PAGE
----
Our February article for Being Latino focuses on Christina Mendez, model, advocate for Autism Speaks, and granddaughter of Joseito Mateo.
Christina Mendez loves to perform. She’s bubbly and warm. And when your grandfather is the greatest merenguero in Dominican Republic history, it might be safe to say that performing runs deep in your blood.
Christina was an aspiring singer as a teenager, performing in the school choir. Interestingly, merengue was never part of her repertoire. Perhaps, because she’s lived her entire life on New York City’s Upper West Side, in a neighborhood where the name Joseito Matteo probably would not have carried much weight.
However, she is quick to point out that if she had grown up just a few blocks north in Washington Heights, the epicenter of Dominican culture, she almost certainly would have been inundated with “free cake, free everything.” At age 92, no other Dominican singer is more revered than Joseito Matteo.
While Christina is exceptionally honored by her family’s musical legacy, “I’m always proud of his (her grandfather’s) success,” she never wanted to ride the coattails of her famous grandfather. She is charting her own course but her journey to the ascendency of Plus Size modeling has taken a few detours.
“When I was in school, I had a problem with cutting class. They couldn’t keep me in school. I was a hot mess. It was hard to control me,” says Christina. It took a clever Spanish teacher, Jose Melendez, to keep her in the Humanities High School building. He tempted her with opportunities to model in after school fashion shows in an effort to keep her and her friends from being truant. Christina describes Mr. Melendez’s approach to the catwalk, “He hit the runway like he was Naomi Campbell; he taught us how to walk the runway.” Christina was hooked and continued to model. Inspired, she graduated from high school and enrolled at Atlanta’s Morris Brown College, one of the United States’ historically black colleges.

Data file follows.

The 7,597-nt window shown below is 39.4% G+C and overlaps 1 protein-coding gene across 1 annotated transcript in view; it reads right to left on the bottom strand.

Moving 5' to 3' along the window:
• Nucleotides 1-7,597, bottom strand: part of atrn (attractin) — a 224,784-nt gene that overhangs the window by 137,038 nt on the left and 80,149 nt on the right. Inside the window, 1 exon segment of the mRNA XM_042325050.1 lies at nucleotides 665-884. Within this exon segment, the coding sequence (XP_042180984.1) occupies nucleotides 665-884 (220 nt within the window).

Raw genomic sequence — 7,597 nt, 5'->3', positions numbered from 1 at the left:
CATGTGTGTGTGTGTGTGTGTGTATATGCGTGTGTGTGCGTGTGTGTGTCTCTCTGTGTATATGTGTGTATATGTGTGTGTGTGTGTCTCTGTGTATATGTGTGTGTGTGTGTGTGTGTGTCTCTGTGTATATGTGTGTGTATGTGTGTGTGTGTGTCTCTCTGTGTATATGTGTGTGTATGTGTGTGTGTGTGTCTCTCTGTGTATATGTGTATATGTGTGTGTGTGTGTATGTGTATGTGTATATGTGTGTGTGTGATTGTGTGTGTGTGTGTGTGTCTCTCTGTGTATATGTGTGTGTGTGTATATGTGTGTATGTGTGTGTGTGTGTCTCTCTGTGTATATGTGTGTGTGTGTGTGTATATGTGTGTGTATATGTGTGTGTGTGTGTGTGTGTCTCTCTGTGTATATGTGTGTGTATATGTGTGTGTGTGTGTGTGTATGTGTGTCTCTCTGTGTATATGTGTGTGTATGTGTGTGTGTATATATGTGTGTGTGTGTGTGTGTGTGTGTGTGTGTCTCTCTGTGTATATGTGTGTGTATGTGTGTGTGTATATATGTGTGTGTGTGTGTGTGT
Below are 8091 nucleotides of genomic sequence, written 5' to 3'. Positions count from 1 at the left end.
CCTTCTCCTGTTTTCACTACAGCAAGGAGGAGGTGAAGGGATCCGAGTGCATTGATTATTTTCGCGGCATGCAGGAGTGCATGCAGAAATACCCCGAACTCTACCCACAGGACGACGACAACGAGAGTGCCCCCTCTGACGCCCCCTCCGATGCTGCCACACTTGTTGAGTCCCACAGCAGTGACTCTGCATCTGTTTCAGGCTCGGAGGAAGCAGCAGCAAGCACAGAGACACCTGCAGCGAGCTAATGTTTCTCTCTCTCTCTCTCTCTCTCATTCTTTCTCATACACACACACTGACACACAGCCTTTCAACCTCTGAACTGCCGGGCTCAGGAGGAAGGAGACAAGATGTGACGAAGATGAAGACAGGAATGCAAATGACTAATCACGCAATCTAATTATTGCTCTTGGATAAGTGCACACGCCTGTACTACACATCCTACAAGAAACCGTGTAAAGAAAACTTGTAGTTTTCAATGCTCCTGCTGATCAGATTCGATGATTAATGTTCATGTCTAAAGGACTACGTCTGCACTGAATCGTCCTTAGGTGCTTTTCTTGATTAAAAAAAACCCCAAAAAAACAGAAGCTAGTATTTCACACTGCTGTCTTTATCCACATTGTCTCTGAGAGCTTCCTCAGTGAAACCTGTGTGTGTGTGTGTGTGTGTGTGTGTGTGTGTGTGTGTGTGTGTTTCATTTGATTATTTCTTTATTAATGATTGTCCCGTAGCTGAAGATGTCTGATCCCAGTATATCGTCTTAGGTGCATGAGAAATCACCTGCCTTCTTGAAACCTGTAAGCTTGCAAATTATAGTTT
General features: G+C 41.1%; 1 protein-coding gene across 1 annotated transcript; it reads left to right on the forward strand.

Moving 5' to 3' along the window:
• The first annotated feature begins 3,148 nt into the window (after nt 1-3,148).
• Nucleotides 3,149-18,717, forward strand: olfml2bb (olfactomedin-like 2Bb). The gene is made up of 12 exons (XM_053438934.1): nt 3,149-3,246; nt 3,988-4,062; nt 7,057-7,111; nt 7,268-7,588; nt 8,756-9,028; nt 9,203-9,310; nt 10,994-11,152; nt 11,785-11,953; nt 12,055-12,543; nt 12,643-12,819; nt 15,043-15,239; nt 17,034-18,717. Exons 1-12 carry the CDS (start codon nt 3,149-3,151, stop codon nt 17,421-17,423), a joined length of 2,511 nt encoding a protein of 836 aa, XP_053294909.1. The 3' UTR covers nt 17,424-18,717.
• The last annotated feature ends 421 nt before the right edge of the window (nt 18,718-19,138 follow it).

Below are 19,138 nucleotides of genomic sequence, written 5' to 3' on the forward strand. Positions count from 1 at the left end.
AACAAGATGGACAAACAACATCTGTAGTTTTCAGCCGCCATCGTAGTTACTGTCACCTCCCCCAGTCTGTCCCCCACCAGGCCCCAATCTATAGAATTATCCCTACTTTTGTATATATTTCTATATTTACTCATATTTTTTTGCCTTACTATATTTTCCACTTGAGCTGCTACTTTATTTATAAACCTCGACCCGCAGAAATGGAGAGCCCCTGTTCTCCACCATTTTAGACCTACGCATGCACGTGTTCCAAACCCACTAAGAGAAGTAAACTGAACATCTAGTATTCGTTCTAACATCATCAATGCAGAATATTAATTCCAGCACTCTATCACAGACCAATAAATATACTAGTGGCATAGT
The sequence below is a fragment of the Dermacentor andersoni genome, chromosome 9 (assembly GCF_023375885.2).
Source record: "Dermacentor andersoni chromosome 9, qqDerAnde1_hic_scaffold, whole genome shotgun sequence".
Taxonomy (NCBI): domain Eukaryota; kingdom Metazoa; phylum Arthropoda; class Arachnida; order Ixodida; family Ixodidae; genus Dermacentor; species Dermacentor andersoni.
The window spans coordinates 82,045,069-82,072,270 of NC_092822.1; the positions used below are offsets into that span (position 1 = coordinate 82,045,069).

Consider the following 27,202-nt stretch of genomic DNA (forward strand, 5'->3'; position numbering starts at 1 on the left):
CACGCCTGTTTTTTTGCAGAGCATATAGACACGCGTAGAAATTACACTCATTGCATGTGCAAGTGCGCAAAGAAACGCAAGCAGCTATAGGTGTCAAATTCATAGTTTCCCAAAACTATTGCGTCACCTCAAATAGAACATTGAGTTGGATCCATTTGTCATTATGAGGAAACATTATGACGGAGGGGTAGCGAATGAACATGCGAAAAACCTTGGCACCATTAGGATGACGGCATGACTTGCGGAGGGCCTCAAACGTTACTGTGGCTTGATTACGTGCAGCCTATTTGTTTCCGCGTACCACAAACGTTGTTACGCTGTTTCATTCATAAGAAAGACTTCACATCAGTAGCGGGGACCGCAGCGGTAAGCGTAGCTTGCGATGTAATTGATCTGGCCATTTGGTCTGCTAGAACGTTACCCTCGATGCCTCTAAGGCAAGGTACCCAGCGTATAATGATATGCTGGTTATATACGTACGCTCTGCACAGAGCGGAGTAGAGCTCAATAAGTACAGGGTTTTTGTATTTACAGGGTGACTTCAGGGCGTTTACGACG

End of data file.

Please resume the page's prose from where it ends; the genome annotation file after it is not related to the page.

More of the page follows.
As she recounts, Christina selected Morris Brown for two main reasons: First, “I love black people…. I consider myself a Black Latina. I don’t fit the standard look (Latinas in the media). My grandfather is very dark and my mother is very dark. My mother had a lot of issues about being black. She has said statements like, ‘You are light. You are going to get more opportunities.’ And I would say, I love your color. I tan to be your color. You are crazy. You look great.” Second, Christina wanted to live as far away from home as possible, spread her wings and be independent.
Read the full article on Being Latino.